The Observer With A Lens

Mslazyboots in Himalayas wrote something that resonated with me. She said that:

“The more you document your life, the more you check in, you tweet, you blog, you capture moments, the more you do all of this stuff, the more you make stories out of it, and if you do that much, you became a spectator to your own life.” (Mslazyboots in Himalayas)

I like the proposition of using this blog to document my life. Not everything but most of it, especially the fun parts. The blanket of wandering and wondering, made up of photos, thoughts and musings.

Then there is the part of becoming a spectator in my own life. The 1st position of being a part of it and also observing it, from 2nd position. That is an enticing prospect because of the insights from the past that I will get, and applying the learnings from that into what I do going forward. That is why I blog and post photos.

Many times the words are inside me, roiling around, lost in my critical notions of what should see the light of day and what must remain in the dark, locked inside me.

When this happens no words come out and instead I post photos, like a silent 3rd position, the observer with a lens.

Blanket

Photo Essay: MAAT

I had a hard time choosing just these photos for this post. When I was in Lisbon last month my wanderlust took me to one of the most mesmerising, interesting and beautiful structures I have ever been to date – the Museum of Art, Architecture and Technology or MAAT.

©2017 Regina Martins

MAAT, located on the banks of the Tagus River is a complex worth visiting. Expect to spend at least half a day there.

©2017 Regina Martins

The roof juts out, spaceship-like over the entrance. A gentle walk to the rooftop provides a 360 degree view of Lisbon – the river, the bridge, the Padrão dos Descobrimentos and the residential rooftops of the Lisbon suburb, Alcântra.

©2017 Regina Martins

Amoeba-like in shape, it’s a complex structure that mesmerises the mind – and the finger on the camera shutter button 🙂

©2017 Regina Martins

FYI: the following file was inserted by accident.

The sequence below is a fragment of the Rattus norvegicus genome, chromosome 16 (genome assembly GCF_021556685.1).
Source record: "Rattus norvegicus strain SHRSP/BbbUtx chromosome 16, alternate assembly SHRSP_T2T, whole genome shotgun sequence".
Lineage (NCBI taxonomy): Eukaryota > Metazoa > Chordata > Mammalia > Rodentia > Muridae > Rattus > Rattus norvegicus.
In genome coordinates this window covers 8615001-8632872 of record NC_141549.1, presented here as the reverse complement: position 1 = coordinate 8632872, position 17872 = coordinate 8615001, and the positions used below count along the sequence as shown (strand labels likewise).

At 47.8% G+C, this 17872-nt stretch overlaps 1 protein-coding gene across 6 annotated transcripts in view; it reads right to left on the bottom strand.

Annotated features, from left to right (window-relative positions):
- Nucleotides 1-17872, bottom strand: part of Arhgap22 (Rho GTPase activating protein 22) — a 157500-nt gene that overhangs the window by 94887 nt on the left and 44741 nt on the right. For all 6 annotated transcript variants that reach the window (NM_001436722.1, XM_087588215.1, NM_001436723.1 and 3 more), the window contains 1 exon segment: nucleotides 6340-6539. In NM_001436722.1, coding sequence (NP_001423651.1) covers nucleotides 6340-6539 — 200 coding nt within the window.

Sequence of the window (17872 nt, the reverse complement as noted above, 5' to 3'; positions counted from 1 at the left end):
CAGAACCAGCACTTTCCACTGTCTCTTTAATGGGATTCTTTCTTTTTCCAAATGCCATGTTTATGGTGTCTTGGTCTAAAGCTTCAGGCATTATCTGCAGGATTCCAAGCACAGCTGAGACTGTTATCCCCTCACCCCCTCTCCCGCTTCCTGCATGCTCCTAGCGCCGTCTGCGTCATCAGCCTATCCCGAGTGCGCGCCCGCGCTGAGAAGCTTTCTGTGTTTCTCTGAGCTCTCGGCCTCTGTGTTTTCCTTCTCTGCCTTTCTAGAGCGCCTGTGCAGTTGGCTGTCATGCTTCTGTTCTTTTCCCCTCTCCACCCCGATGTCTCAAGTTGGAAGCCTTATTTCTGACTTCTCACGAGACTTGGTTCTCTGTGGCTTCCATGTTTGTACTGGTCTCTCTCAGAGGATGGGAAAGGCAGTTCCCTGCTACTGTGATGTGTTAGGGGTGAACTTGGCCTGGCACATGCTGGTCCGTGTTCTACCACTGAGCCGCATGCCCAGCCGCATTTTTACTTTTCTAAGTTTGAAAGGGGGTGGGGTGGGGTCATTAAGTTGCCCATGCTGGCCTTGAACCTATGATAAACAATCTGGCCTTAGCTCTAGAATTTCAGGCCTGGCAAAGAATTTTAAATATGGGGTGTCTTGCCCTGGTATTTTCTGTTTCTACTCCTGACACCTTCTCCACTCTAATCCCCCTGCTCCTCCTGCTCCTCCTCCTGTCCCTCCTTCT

Designed by London-based architect, Amanda Levete, it is clad in 15,000 white ceramic tiles.

©2017 Regina Martins

View from beneath the entrance, the passage on the right, disappears into the distance leading to the roof top.

©2017 Regina Martins

The Ponte 25 De Abril, peeking out, as seen from the rooftop of the MAAT. Standing on the top, the structure seemed to move and undulate with the wind coming off the river.

©2017 Regina Martins

Looking out towards the Padrão dos Descobrimentos silhouette’d in the background.

©2017 Regina Martins

The residential rooftops of the Lisbon suburb, Alcântra. I love it that people come to the rooftop – there is no entrance fee to this section – to sit and chill, relax and enjoy the sun.

©2017 Regina Martins

The rooftop of the MAAT. All the lines are gentle and curving, much like the cultural proposition of the space.

©2017 Regina Martins

Walking down from the rooftop, looking towards the Ponte, the design of the steps converting human shadows into pacman-like blocky shapes.

©2017 Regina Martins

The undulating lines are a photographer’s dream.

©2017 Regina Martins

The 4 exhibition galleries of the MAAT are located below ground – it was constructed as a place to stimulate critical thinking and dialogue.

©2017 Regina Martins

The MAAT is a short 10-minute train ride from the Cais do Sodré station – get off at the Alcântra station – it is between the road and the river. Trains runs every 20 minutes on the Cascais line.

©2017 Regina Martins

The MAAT complex includes the renovated Central Tejo power station with various exhibits.

©2017 Regina Martins

Read more on the MAAT by clicking here and here.